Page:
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Susan Diane Black Blackmon’s Volume One of Her Heritage Series Will Be Showcased at LibLearnX: The Library Learning Experience

Readers are on the lookout for Susan Black Blackmon’s fascinating book, based on a real-life Cinderella story set in 1900 Texas.

San Diego, California – WEBWIRE

The interesting historical fiction book “Emma: Heritage Series – Volume I” by Susan Diane Black Blackmon is all set to be featured at LibLearnX: The Library Learning Experience on January 27–30, 2023, at the New Orleans Ernest N. Morial Convention Center, New Orleans, LA.

Blackmon nimbly delivers the effective trope of good versus evil and so much more.

“It wasn’t age or distance that mattered - love was all that mattered.”

“Emma” by Susan Diane Black Blackmon is the first in the Heritage Series. With a strong historical foundation, this fiction flows like a traditional fairy tale that has both dark and light elements, providing readers with an early 1900s Texas narrative, sweet romance, and an evil stepmother. Thirteen years have passed since the death of her mother. The youngest of eighteen children, Emma Jackson is now sixteen and loves her papa and younger half-sister but not her stepmother, Matilda.

Jane was the love of Ben Jackson’s life, but when he lost her and their nineteenth baby during childbirth, he became adrift and neglectful of the family who still needed him. Evil stepmother personified, Matilda set her villainous plan in motion even before Ben married her and brought her home to be his children’s new mother. While his children never trusted Matilda—and for good reason—Ben simply succumbed to caring for his family the only way he knew how, without his precious Jane by his side.

The pacing in “Emma” is mainly moderate and steady but accelerates as Matilda’s malevolence intensifies. Blackmon’s writing style is clean and uncomplicated, making “Emma” an ideal choice for readers of all ages, including middle grade and young adult readers who enjoy an interesting Texas fiction based on real-life people and events.

In “Emma,” Blackmon has crafted two stories in one, with Emma visiting her older sisters and falling in love with Charley, and with her father finally deciding to rid himself of the malicious woman he never should have married. But did Ben wait too long to set his household to rights? Will Matilda finally strike that final blow and declare her carefully plotted plan a success? The author meticulously builds the tension and drama by presenting the main characters and their backstories. She then introduces tragedy and antagonism, leading readers down that age-old path of grief, greed, heartache, and redemption, yet keeping the overall plot rooted in both familial and romantic love.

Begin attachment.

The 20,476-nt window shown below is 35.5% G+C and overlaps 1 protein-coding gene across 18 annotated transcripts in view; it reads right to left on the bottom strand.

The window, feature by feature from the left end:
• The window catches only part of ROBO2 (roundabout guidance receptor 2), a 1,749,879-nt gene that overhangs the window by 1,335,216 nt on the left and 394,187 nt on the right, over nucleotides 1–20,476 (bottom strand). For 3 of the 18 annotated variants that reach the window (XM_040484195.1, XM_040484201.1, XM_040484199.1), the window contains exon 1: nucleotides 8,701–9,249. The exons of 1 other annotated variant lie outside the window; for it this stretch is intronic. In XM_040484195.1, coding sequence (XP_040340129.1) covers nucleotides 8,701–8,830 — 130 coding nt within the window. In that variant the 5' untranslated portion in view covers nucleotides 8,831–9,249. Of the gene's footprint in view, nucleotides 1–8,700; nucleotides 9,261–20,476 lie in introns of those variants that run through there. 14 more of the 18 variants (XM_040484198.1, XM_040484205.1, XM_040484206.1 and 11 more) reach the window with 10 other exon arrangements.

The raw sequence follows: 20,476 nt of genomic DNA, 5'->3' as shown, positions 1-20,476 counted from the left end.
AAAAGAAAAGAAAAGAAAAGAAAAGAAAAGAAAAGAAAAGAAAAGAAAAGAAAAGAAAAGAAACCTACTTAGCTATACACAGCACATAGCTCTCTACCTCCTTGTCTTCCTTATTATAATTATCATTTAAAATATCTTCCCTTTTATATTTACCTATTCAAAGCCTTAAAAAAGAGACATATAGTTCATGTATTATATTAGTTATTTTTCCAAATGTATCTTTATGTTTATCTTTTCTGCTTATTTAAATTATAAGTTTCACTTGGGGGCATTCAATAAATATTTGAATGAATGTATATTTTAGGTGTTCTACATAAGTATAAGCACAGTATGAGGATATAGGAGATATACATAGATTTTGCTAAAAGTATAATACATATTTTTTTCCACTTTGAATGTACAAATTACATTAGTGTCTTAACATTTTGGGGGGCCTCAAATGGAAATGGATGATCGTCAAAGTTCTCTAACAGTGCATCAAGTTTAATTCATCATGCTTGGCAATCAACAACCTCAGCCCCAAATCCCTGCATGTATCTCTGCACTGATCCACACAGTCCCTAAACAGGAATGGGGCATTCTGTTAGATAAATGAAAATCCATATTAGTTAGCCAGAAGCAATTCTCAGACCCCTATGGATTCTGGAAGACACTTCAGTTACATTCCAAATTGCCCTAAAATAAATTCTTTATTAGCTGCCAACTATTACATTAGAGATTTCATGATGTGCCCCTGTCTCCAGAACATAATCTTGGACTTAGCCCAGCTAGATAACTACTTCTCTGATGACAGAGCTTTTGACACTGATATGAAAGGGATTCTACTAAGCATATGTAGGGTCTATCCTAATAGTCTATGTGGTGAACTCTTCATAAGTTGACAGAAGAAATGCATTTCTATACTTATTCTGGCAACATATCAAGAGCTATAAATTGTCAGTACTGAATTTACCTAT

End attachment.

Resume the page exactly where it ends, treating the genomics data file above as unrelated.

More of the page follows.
“Emma” can rightly be likened to Cinderella. However, this story resembles Little House on the Prairie by Laura Ingalls Wilder as well, with the very act of survival in a harsh land during a harsh time providing more than enough turmoil, hardship, and even celebrations, such as box socials and courtship. Add a woman who chooses to destroy others to satisfy her avarice, and “Emma” quickly becomes a modest yet powerful parable and cautionary tale. Rising above and even overcoming wickedness will always resonate with readers as relatable and meaningful, with Blackmon nimbly delivering the effective trope of good versus evil and so much more in this first fascinating book in the Heritage Series. At the end of this historical fiction, the author includes an extensive family tree; an interesting description of mad stones; and, thankfully, a recipe for the pear pie that is so popular in “Emma.”

Have a good read of Susan Diane Black Blackmon’s “Emma: Heritage Series - Volume I.” Order a copy today on Amazon and Barnes & Noble.

Emma: Heritage Series - Volume I
Author | Susan Diane Black Blackmon
Genre | Historical Fiction
Publisher | Self-Published
Published Date | November 11, 2022


Who knew that a junior high school history assignment would turn into a passion for genealogy, which has turned into a love of writing historical fiction stories?

In 1976, the assignment was to write an autobiography and fill out a pedigree chart; thus began “The Tale of the Beautiful Princess or Everything You Always Wanted to Know About Me, But Were Afraid to Ask” and 46-plus years of researching my family.

Countless hours of my “MamMaw” and “Great-Aunt Ruth” sharing the stories of my ancestors have resulted in the publication of two sets of genealogy books on my Boultinghouse and Driver lines. A third set in the John Gray Parks family is in the works.

In 2022, I was privileged to bring to life the dream of my late cousin, Joe Lee Mankins. The Daniel Brown Boultinghouse and Mary Jane Russell Civil War Letters book is a story of love and heartbreak in the written words of the main characters. The book contains images of many original letters, some more than 171 years old. Not to worry, each image has a transcript for easier reading.

After so many years of research, I have a wealth of stories and anecdotes in my mind. With a “nudge” from my older sister, some of those stories wandered onto the page and became “Emma.”

Based on my maternal great-grandmother and some of the events in her life, much of the story is fiction. However, there are threads of reality woven throughout Emma’s story.

If anyone had told me that I’d one day share the stories of my ancestors through fiction, I would have laughed. Yet here I am, living my sister’s dream for me.

( Press Release Image: )


 Emma: Heritage Series 1
 Susan Diane Blackmon
 Historical Fiction

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